Knowing books as well as I do, I’m well acquainted with the concept of the same story being told and retold in different formats. Some books are just too much for a student to digest in a single month. I feel that it is better to get the students acquainted with the classics in easily digestible steps. For example: Jane Eyre is a book loved by millions of teenage girls, but many find its massive size (more than 400 pages)  daunting and thus avoid picking it up at all. They are not familiar with the tale, thus not motivated to pick up a book of such massive size. For many young girls, it was only through reading a much shorter abridged and illustrated edition, that they came to love the story of Plain Jane and her illustrious Mr Rochester, and once they know the story, they will often seek out and read the full unabridged edition. They were introduced in small steps, than wanted to know more. You have to get them hooked on the story before you can expect them to read the book.

Likewise for many boys, reading is a chore, yet give them a comic book edition of Treasure Island and they’ll soon be seeking out the unabridged edition as well.  By being introduced to an illustrated abridgment, they learn what the story is about, they get drawn in by the sensation of it, and become eager to find out what parts were removed. I have used comic books in the past to help non-reading teen-aged boys become prolific readers. In the space of a single year, one boy whom I taught, went from being a total non-reader who started out “reading” Disney’s Uncle Scrooge comic books by looking at the pictures. If you are not familiar with Uncle Scrooge, it is no short feat to start out reading these. They are graphic novels with big words and a lot of them. They follow the daring adventures of Scrooge as he treks across the Amazon and Africa and Alaska in search of treasure during the late 1800’s and early 1900s, meeting many historical figures along the way. The Indian Jones movie series was based on the Uncle Scrooge comic books, which tells you the nature of these tales. Years of research went into the creation of these absolutely amazing books, and they are extremely historically and geographically accurate, and unlike traditional comic books each story has a whopping 10,000 words to read. These are not children’s or teen’s comic books, they were made for business professionals,bankers, museum curators, and others who wanted a form of “light entertainment” catering to their higher IQ levels. I have used these comic books again and again to get non-readers addicted to reading. This boy in particular, knew from the pictures what the story was saying, but did not know until reading the words, that the stories were comedies riddled with jokes and humor, which once he progressed from looking to reading, he was hooked on reading. Within weeks he went from reading Uncle Scrooge to reading early reader Bailey School Kid mysteries and by the end of the year read all 7 Harry Potter books, an accomplishment he could not have imagined doing a year prior. This boy was proof that if you love what you are reading, you will be motivated to read more and more, because once you discover the glorious worlds which exist inside of books, you just can’t get enough of them.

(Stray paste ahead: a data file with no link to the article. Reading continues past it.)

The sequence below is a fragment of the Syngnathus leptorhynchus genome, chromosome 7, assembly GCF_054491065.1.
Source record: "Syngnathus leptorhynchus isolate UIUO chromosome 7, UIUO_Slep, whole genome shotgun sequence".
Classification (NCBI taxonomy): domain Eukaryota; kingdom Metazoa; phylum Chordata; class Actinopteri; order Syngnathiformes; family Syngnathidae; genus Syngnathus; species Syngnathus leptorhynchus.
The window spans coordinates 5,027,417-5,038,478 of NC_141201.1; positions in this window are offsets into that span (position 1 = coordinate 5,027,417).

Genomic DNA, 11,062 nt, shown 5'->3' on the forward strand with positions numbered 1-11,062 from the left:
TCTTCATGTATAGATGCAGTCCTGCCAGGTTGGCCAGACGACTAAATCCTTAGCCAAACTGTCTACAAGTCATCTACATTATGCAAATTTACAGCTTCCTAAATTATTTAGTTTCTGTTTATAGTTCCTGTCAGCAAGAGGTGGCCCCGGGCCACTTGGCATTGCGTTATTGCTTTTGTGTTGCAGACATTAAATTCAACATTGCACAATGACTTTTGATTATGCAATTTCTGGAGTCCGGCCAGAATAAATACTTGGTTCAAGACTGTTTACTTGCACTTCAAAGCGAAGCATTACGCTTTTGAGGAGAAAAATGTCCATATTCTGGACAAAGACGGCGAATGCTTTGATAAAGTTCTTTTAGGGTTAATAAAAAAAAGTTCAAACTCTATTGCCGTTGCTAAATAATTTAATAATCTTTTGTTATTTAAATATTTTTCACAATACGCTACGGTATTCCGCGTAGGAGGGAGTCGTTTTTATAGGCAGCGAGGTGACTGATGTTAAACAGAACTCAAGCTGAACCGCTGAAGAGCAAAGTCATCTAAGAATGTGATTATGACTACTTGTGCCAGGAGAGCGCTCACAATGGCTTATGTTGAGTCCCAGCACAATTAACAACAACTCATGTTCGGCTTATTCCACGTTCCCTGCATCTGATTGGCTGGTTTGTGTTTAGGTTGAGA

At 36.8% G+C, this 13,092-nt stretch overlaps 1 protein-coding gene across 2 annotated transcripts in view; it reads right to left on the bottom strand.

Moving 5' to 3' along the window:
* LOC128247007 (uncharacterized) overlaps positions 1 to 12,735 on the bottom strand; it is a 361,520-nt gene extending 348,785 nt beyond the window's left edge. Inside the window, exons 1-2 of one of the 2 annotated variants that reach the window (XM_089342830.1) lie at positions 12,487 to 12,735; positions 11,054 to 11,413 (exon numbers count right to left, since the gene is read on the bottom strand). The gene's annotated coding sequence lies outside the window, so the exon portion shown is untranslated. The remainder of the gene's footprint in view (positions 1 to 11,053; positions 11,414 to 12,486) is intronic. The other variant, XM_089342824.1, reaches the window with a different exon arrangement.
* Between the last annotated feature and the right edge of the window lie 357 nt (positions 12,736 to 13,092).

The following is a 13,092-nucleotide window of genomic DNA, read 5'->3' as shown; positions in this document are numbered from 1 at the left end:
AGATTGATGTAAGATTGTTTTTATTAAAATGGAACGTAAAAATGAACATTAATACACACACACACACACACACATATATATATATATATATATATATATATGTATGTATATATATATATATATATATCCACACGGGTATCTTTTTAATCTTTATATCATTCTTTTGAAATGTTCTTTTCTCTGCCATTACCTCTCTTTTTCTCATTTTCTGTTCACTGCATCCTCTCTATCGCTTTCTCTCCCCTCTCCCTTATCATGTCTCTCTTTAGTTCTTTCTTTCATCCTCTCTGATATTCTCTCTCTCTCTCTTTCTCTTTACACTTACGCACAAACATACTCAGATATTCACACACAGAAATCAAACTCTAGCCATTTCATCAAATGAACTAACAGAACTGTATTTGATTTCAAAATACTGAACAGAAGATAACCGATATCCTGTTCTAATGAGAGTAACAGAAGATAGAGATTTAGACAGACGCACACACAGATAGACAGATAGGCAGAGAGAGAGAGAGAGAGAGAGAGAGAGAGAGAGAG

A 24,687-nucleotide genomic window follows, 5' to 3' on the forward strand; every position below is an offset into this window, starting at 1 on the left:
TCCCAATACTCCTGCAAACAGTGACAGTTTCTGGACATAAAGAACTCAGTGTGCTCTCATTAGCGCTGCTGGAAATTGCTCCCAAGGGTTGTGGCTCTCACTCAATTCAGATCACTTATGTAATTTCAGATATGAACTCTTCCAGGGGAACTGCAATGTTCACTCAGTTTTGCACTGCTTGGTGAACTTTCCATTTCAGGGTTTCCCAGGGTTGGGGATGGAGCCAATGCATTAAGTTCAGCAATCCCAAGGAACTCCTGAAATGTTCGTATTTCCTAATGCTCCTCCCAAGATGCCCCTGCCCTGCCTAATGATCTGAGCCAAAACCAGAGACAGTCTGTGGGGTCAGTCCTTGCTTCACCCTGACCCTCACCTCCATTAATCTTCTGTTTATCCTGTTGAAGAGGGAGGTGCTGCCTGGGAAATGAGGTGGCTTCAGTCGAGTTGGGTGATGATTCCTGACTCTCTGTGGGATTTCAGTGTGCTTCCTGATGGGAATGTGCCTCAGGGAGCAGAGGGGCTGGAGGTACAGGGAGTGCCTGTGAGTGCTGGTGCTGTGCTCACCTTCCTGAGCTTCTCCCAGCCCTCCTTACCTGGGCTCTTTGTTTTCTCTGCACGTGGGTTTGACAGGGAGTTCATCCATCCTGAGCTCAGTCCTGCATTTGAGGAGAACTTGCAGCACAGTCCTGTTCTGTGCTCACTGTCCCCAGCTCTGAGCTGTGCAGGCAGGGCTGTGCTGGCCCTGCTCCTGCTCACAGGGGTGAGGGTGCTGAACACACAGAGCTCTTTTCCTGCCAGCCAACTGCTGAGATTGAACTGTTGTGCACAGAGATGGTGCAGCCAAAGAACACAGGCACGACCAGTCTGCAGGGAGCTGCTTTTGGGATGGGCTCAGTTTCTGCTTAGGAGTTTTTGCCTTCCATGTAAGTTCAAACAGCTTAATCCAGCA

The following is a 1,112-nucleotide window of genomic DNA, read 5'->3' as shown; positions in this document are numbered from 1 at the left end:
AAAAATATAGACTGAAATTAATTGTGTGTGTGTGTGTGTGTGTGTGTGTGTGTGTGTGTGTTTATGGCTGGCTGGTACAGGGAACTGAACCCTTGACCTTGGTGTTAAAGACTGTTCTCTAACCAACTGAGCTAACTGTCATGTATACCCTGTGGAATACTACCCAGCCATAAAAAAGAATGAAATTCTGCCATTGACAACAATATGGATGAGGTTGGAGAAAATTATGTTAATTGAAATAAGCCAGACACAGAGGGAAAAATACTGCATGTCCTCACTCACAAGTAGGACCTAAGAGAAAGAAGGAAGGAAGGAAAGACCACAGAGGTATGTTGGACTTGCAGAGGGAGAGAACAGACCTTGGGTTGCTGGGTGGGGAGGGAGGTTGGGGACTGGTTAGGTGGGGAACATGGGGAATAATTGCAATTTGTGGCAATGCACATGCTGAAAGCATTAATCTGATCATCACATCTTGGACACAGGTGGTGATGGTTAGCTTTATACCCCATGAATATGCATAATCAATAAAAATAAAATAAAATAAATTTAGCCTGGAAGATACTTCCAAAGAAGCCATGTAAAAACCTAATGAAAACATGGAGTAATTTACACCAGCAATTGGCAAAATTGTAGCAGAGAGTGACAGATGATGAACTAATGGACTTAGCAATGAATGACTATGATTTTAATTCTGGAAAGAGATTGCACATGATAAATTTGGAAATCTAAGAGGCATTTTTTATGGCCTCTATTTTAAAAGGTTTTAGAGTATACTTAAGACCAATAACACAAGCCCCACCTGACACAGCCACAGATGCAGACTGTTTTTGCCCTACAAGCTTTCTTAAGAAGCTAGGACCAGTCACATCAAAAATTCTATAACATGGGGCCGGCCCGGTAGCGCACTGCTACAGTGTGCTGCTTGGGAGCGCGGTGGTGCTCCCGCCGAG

My goal is not to force students to read from required reading lists, but rather to help them find something which will inspire them to read more, and for this reason I include comic books, graphic novels, illustrated classics, abridged classics, and chapter books in my planned classroom library. I want to help students get excited about reading, to look at reading as fun. My goal is to help students to turn the “but I don’t like to read” response into “I can’t wait to read the next book”.